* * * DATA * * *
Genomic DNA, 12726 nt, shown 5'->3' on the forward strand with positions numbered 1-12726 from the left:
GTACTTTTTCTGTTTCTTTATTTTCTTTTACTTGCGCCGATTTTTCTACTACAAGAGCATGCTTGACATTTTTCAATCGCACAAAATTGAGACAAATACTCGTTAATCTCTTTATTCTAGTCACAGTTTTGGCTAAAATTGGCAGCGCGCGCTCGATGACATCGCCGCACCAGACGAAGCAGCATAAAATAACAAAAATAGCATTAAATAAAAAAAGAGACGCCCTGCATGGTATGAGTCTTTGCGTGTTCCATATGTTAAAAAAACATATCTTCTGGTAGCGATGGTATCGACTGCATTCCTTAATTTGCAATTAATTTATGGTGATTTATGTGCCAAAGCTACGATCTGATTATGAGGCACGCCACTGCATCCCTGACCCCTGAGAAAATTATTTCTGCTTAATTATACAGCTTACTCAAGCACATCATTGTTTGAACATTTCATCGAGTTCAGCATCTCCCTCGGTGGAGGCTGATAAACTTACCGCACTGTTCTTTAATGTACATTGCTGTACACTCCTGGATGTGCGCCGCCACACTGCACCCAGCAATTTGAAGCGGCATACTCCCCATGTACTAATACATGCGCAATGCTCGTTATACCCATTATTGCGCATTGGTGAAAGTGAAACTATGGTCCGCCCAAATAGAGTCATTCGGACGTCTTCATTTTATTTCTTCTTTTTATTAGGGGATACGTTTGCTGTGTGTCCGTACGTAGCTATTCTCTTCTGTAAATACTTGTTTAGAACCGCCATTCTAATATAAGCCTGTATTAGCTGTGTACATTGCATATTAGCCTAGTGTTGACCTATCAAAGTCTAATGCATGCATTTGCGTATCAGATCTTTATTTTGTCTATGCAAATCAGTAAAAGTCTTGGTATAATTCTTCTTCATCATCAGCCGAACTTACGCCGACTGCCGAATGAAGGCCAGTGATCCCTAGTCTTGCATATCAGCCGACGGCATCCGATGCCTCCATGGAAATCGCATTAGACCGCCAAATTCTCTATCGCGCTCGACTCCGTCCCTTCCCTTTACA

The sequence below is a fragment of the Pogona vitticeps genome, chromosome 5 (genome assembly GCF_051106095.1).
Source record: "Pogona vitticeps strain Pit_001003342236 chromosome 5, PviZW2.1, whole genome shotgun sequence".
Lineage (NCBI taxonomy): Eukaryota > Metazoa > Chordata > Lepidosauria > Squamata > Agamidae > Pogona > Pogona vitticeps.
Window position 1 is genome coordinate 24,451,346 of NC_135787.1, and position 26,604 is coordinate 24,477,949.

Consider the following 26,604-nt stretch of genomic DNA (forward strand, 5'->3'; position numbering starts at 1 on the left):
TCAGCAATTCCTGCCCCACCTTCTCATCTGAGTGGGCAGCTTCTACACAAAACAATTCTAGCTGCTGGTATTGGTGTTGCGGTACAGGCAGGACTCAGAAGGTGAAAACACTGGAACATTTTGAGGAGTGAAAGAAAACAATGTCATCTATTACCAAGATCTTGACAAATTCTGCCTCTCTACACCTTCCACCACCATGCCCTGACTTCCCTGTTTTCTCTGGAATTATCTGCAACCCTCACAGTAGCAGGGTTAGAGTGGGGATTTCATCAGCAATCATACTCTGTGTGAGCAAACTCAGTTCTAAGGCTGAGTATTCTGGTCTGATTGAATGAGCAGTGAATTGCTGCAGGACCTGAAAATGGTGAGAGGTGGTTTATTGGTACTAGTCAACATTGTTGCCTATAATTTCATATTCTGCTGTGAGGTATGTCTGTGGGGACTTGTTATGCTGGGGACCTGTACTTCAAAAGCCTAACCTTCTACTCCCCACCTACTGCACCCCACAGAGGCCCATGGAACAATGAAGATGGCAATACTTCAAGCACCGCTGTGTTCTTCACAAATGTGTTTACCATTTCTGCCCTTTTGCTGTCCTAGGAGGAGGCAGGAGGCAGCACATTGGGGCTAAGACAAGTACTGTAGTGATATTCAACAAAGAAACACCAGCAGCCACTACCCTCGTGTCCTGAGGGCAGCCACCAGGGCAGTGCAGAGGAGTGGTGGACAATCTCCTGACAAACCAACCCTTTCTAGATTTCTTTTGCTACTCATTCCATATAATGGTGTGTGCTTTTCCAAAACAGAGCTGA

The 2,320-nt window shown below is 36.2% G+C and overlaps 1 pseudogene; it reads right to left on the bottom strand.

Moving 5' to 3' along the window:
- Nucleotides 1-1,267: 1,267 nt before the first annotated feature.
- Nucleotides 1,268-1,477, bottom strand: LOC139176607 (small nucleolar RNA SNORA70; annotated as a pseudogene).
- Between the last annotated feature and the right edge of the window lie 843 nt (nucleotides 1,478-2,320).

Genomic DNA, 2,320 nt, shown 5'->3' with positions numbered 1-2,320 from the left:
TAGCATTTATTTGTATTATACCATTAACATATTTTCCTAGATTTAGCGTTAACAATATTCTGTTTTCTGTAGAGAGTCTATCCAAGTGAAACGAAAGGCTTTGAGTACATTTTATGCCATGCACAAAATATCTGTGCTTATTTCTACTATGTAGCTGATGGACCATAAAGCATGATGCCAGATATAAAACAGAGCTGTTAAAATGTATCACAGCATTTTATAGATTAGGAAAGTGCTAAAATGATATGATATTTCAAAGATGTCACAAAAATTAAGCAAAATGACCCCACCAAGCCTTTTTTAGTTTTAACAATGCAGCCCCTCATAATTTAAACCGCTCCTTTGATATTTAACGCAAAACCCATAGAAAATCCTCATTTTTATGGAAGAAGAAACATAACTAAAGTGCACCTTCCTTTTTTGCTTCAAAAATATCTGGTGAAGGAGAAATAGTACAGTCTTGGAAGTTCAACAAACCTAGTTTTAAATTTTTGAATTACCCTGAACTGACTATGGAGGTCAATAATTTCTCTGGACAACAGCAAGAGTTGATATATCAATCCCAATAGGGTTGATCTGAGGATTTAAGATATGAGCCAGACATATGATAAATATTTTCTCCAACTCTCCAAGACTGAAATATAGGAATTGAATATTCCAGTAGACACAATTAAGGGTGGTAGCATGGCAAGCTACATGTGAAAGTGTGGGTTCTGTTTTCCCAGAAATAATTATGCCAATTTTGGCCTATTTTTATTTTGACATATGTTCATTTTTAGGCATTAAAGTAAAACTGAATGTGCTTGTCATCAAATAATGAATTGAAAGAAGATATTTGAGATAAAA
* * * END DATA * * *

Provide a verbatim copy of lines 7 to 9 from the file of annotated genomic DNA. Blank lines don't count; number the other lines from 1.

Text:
Consider the following 26,604-nt stretch of genomic DNA (forward strand, 5'->3'; position numbering starts at 1 on the left):
TCAGCAATTCCTGCCCCACCTTCTCATCTGAGTGGGCAGCTTCTACACAAAACAATTCTAGCTGCTGGTATTGGTGTTGCGGTACAGGCAGGACTCAGAAGGTGAAAACACTGGAACATTTTGAGGAGTGAAAGAAAACAATGTCATCTATTACCAAGATCTTGACAAATTCTGCCTCTCTACACCTTCCACCACCATGCCCTGACTTCCCTGTTTTCTCTGGAATTATCTGCAACCCTCACAGTAGCAGGGTTAGAGTGGGGATTTCATCAGCAATCATACTCTGTGTGAGCAAACTCAGTTCTAAGGCTGAGTATTCTGGTCTGATTGAATGAGCAGTGAATTGCTGCAGGACCTGAAAATGGTGAGAGGTGGTTTATTGGTACTAGTCAACATTGTTGCCTATAATTTCATATTCTGCTGTGAGGTATGTCTGTGGGGACTTGTTATGCTGGGGACCTGTACTTCAAAAGCCTAACCTTCTACTCCCCACCTACTGCACCCCACAGAGGCCCATGGAACAATGAAGATGGCAATACTTCAAGCACCGCTGTGTTCTTCACAAATGTGTTTACCATTTCTGCCCTTTTGCTGTCCTAGGAGGAGGCAGGAGGCAGCACATTGGGGCTAAGACAAGTACTGTAGTGATATTCAACAAAGAAACACCAGCAGCCACTACCCTCGTGTCCTGAGGGCAGCCACCAGGGCAGTGCAGAGGAGTGGTGGACAATCTCCTGACAAACCAACCCTTTCTAGATTTCTTTTGCTACTCATTCCATATAATGGTGTGTGCTTTTCCAAAACAGAGCTGA

The 2,320-nt window shown below is 36.2% G+C and overlaps 1 pseudogene; it reads right to left on the bottom strand.